- Paperback: 224 pages
- Publisher: Manchester University Press; Reprint edition (October 16, 1997)
- Language: English
- ISBN-10: 0719052351
- ISBN-13: 978-0719052354
- Product Dimensions: 9.2 x 0.6 x 6.1 inches
- Shipping Weight: 12.6 ounces (View shipping rates and policies)
- Average Customer Review: 1 customer review
- Amazon Best Sellers Rank: #1,991,452 in Books (See Top 100 in Books)
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Casino Capitalism Reprint Edition
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Clear and accessible style making easy reading.. Challenges conventional ideas, particularly in economics.. Based on long study of international monetary relations and global financial markets.
About the Author
Susan Strange is Professor of International Political Economy at the University of Warwick and Emeritus Professor at the London School of Economics
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basis (partially flawed)
For her, `mismanagement of money and credit was more dangerous than protection in trade policy.'
This is only true for the Western World, not for the Third World. Protection (and adding insult to injury, export subsidies) is a matter of life and death for Third World countries (with no adequate social protection system). Massive dumping (nearly for free) of agricultural products provoke there massive unemployment (W. Bello).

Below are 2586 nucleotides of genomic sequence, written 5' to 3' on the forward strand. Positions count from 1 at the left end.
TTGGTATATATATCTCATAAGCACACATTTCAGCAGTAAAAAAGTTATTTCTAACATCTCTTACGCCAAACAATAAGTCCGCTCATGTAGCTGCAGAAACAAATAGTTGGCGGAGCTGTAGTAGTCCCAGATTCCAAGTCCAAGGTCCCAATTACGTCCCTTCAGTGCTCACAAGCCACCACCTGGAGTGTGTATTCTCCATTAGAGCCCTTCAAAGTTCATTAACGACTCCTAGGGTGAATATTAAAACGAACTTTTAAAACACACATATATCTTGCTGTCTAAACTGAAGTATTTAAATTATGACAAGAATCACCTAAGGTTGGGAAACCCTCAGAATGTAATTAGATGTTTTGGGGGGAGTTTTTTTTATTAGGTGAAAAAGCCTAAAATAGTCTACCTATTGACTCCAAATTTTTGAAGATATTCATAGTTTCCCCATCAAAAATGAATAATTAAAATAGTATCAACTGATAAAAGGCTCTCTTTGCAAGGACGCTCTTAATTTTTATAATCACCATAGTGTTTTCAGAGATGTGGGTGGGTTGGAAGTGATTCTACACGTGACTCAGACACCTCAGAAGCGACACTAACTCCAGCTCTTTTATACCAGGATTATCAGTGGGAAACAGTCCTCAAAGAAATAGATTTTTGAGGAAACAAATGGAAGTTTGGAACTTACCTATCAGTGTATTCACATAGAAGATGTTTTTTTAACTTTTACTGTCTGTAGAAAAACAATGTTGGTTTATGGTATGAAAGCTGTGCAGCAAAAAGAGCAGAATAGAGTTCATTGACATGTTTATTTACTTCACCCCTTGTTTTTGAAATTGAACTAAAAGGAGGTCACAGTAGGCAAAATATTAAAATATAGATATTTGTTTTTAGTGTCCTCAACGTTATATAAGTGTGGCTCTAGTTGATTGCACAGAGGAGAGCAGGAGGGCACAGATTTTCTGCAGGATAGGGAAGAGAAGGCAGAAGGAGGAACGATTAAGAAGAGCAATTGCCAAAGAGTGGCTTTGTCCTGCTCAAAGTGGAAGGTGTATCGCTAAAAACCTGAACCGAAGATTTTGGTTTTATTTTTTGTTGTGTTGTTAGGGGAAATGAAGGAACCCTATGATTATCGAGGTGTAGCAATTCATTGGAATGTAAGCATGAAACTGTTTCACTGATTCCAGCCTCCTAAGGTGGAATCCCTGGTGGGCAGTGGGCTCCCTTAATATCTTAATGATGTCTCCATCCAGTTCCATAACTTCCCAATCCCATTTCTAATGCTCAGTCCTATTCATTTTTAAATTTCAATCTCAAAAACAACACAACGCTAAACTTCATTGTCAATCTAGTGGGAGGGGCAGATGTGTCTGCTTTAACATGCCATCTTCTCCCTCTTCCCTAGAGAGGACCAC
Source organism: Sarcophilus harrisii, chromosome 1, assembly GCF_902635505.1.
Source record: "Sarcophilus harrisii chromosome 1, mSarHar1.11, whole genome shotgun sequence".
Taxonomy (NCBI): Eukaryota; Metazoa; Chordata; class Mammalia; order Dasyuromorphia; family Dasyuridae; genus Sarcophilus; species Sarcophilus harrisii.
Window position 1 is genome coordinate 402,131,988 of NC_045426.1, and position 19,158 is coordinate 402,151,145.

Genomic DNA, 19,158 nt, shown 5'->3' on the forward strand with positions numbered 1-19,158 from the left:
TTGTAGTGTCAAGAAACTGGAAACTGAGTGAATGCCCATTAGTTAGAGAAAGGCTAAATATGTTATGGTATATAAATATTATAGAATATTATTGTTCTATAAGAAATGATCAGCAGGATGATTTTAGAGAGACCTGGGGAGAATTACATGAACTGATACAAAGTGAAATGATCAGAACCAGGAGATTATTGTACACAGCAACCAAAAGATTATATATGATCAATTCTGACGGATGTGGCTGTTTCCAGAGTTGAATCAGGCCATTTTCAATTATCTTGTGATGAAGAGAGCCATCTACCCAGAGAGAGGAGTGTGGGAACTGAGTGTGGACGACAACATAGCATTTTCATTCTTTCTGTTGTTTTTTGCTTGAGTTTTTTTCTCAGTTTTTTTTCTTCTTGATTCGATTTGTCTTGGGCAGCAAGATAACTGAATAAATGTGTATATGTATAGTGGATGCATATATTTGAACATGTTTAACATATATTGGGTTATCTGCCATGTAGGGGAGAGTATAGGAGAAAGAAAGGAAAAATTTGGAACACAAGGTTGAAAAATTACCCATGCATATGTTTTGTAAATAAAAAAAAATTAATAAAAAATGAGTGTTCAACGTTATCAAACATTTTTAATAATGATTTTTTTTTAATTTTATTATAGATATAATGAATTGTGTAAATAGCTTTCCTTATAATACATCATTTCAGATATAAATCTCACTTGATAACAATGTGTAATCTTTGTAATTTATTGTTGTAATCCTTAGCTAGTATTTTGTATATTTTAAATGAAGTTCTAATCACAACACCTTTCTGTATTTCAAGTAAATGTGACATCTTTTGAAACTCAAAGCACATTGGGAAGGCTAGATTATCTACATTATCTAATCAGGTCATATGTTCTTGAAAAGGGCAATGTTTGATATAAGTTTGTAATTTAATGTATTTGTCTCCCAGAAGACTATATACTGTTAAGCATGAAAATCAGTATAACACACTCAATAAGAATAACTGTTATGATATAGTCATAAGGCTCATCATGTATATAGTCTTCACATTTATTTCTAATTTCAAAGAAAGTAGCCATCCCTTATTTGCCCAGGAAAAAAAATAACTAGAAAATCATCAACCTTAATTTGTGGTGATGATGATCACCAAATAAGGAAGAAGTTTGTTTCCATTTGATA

an era of non-decisions
In the 1970s and 1980s no country wanted or could take leadership in international financial affairs.
There was a refusal to device a standard process for the provision of credit and the handling of bad international debt, the permissiveness towards Eurodollar lending and the proliferation of speculative instruments (derivatives), the refusal to manage competition for export contracts or to install stable exchange rates.
Susan Strange points her finger at the US: `the US is more aware of the costs and difficulties of taking his responsibilities than of the rewards and benefits.'
The wild swings in currency exchange rates lead to the creation of the Euro, a big challenger of the dollar as world currency.
fall of the gold exchange rate, oil shock (author's analysis is flawed)
As W.Engdahl masterly explains in `A Century of Wars', the US government created the oil shock in order to counter the feared massive devaluation of the dollar after its unilateral repeal of the gold exchange standard.
Making the whole world pay a higher oil price in dollars, constituted a major support for the US currency. Moreover, the dollar surpluses amassed by the OPEC countries were transferred into US bank accounts providing a bulk of new working capital for them.
Susan Strange doesn't agree with the `determinists' that nothing can be done against wild business cycle swings. She is still a Keynesian, but at an international level, because individual governments don't have the clout anymore to impose efficient measures within their own borders in a world dominated by transnational corporations.
She wants a return towards greater stability and order, `at a time when the most secure of jobs are apt suddenly to vanish and still more people are made redundant.'
The trouble is that there is no international leadership, only special- and self-interests.
This analysis of the `no-policies' of the 1970s and 1980s is a must read for all historians and a very worthwhile read for laymen in order to understand the world we live in.